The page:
OBJECTIVE: To characterize the risk of progression to nonserviceable hearing in patients with sporadic vestibular schwannomas (VS) who elect initial observation. STUDY DESIGN: Retrospective case series. SETTING: Two tertiary care centers. PATIENTS: VS patients with serviceable hearing who underwent at least two audiograms and two MRI studies before intervention or loss to follow-up. MAIN OUTCOME MEASURE(S): Serviceable hearing, defined as the pure tone average ≤ 50 dB HL and word recognition score ≥ 50%. RESULTS: Four-hundred sixty-six patients (median age of 57 yr and median tumor diameter of 7.3 mm) had serviceable hearing at presentation and were followed for a median of 2.3 years (IQR 1.0 - 4.0). Kaplan-Meier estimated rates of maintaining serviceable hearing (95% CI; number still at risk) at 1, 3, 5, 7, and 10 years following diagnosis were 94% (91-96; 357), 77% (73-82; 172), 66% (60-73; 81), 56% (49-65; 31), and 44% (33-59; 10), respectively. Each 10-dB increase in pure-tone averages at diagnosis was associated with a 2-fold increased likelihood of developing nonserviceable hearing (hazard ratio 2.07; p < 0.001). Each 10% decrease in word recognition score was associated with a 1.5-fold increased likelihood of developing nonserviceable hearing (hazard ratio 1.48; p < 0.001). CONCLUSIONS: Among patients with sporadic VS, good baseline word recognition score and low pure-tone average are jointly associated with maintenance of serviceable hearing. These data may be used to guide patient counseling and optimize management.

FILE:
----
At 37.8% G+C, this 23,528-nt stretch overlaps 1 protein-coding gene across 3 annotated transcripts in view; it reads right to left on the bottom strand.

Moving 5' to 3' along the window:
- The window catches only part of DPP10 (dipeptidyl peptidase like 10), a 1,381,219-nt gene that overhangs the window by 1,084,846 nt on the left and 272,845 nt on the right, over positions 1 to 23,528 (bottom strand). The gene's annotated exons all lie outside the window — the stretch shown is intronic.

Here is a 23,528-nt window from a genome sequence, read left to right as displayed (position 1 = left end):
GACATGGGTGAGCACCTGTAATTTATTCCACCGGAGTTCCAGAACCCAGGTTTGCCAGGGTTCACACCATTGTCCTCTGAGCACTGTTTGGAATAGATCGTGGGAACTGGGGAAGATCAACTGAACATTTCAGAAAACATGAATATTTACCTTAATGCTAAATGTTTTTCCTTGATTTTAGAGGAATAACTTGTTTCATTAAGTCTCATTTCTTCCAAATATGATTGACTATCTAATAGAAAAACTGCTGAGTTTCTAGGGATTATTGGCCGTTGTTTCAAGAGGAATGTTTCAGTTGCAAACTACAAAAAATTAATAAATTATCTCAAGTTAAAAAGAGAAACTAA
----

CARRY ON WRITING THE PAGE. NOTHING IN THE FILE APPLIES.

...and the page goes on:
|Original language||English (US)|
|Journal||Otology & neurotology : official publication of the American Otological Society, American Neurotology Society [and] European Academy of Otology and Neurotology|
|State||Published - Sep 1 2018|
ASJC Scopus subject areas
- Sensory Systems
- Clinical Neurology